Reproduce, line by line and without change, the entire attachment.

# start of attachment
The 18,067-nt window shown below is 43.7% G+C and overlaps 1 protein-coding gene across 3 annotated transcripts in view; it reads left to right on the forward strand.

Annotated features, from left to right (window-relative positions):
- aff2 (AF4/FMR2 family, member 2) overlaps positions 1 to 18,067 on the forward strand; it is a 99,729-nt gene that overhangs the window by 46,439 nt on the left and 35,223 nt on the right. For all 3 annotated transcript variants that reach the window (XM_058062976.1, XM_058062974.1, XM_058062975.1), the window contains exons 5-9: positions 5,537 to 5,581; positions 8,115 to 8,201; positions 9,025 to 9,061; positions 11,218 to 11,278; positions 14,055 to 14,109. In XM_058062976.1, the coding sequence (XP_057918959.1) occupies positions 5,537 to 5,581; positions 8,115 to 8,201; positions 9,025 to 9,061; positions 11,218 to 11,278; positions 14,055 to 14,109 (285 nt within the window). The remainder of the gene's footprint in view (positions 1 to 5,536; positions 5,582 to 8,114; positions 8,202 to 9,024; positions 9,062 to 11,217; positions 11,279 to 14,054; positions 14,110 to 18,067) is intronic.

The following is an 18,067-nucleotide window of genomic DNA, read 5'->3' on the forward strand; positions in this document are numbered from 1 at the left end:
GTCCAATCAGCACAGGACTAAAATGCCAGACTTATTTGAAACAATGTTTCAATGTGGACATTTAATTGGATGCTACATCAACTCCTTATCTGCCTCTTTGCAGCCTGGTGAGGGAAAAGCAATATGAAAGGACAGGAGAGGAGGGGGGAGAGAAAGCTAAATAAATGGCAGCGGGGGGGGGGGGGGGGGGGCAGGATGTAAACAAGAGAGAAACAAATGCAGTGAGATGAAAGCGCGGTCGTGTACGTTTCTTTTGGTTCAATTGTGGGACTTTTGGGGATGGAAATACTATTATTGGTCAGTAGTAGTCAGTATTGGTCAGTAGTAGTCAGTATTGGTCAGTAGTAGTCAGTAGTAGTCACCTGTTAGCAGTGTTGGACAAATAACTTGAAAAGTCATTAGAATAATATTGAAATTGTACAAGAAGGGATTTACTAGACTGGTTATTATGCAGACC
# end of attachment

The 18,067-nt window shown below is 43.7% G+C and overlaps 1 protein-coding gene across 3 annotated transcripts in view; it reads left to right on the forward strand.

Annotated features, from left to right (window-relative positions):
- aff2 (AF4/FMR2 family, member 2) overlaps positions 1 to 18,067 on the forward strand; it is a 99,729-nt gene that overhangs the window by 46,439 nt on the left and 35,223 nt on the right. For all 3 annotated transcript variants that reach the window (XM_058062976.1, XM_058062974.1, XM_058062975.1), the window contains exons 5-9: positions 5,537 to 5,581; positions 8,115 to 8,201; positions 9,025 to 9,061; positions 11,218 to 11,278; positions 14,055 to 14,109. In XM_058062976.1, the coding sequence (XP_057918959.1) occupies positions 5,537 to 5,581; positions 8,115 to 8,201; positions 9,025 to 9,061; positions 11,218 to 11,278; positions 14,055 to 14,109 (285 nt within the window). The remainder of the gene's footprint in view (positions 1 to 5,536; positions 5,582 to 8,114; positions 8,202 to 9,024; positions 9,062 to 11,217; positions 11,279 to 14,054; positions 14,110 to 18,067) is intronic.

The following is an 18,067-nucleotide window of genomic DNA, read 5'->3' on the forward strand; positions in this document are numbered from 1 at the left end:
GTCCAATCAGCACAGGACTAAAATGCCAGACTTATTTGAAACAATGTTTCAATGTGGACATTTAATTGGATGCTACATCAACTCCTTATCTGCCTCTTTGCAGCCTGGTGAGGGAAAAGCAATATGAAAGGACAGGAGAGGAGGGGGGAGAGAAAGCTAAATAAATGGCAGCGGGGGGGGGGGGGGGGGGGCAGGATGTAAACAAGAGAGAAACAAATGCAGTGAGATGAAAGCGCGGTCGTGTACGTTTCTTTTGGTTCAATTGTGGGACTTTTGGGGATGGAAATACTATTATTGGTCAGTAGTAGTCAGTATTGGTCAGTAGTAGTCAGTATTGGTCAGTAGTAGTCAGTAGTAGTCACCTGTTAGCAGTGTTGGACAAATAACTTGAAAAGTCATTAGAATAATATTGAAATTGTACAAGAAGGGATTTACTAGACTGGTTATTATGCAGACC